Paper weight and thickness may have little or no noticable effect on printed image quality. However, heavier, thicker papers feel more substantial and can lend visual weight to a project.
Heavy weight paper can lend an aura of importance and seriousness not found in flimsier products. This is especially true in business cards. Often thin paper screams cheap desktop printing, unless you're designing a mail order catalog or directory which tend to work better with thinner, lightweight papers.
Thicker papers (especially coated papers) hold up well when there is heavy ink coverage. For full color photos from your desktop printer thicker inkjet photo papers are best. However, some desktop printers may not handle thicker papers well, especially if the printer doesn't have a straight paper path. Thicker papers also work best for diecuts.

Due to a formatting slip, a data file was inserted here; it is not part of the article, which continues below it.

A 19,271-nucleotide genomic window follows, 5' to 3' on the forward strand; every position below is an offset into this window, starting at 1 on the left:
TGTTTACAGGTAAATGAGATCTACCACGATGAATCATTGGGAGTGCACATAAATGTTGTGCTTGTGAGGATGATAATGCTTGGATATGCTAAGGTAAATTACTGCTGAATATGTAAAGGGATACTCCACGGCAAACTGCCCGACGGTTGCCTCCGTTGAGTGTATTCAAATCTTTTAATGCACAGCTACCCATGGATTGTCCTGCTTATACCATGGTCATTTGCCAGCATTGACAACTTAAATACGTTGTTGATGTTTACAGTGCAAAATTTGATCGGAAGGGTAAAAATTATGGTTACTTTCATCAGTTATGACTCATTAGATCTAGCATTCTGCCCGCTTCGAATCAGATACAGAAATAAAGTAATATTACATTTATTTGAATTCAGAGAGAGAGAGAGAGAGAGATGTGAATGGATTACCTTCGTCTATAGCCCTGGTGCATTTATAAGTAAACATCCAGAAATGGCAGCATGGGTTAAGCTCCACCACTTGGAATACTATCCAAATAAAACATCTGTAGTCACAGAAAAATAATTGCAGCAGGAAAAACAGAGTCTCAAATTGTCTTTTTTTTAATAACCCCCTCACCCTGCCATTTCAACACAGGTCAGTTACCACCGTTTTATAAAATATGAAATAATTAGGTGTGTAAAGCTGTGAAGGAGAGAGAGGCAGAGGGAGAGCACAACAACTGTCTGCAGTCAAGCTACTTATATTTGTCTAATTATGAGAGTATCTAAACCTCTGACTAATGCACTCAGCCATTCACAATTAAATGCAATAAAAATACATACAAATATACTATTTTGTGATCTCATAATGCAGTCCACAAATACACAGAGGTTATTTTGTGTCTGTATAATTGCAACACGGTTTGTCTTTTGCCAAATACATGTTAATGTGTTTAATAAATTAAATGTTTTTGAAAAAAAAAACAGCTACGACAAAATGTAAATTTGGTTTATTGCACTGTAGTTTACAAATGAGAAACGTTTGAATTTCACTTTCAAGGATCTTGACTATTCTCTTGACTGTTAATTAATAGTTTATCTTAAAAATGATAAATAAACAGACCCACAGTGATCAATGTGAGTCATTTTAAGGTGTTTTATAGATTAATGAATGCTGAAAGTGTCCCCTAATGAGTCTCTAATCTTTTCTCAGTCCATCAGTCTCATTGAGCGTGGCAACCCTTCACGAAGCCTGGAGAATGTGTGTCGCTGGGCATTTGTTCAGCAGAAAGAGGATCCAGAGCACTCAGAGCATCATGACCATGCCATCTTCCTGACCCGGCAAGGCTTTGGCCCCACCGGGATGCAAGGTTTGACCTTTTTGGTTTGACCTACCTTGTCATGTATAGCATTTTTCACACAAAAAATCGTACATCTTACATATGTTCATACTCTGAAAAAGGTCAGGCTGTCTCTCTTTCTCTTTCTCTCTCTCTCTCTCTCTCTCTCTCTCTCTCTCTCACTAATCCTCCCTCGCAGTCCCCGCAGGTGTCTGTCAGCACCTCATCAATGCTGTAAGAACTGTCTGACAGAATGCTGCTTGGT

For desktop and offset printing choose a paper that feels right to you and will work with your desktop printer or the commercial printing process you choose.
More ways to Design With Printing in Mind that can save time and money.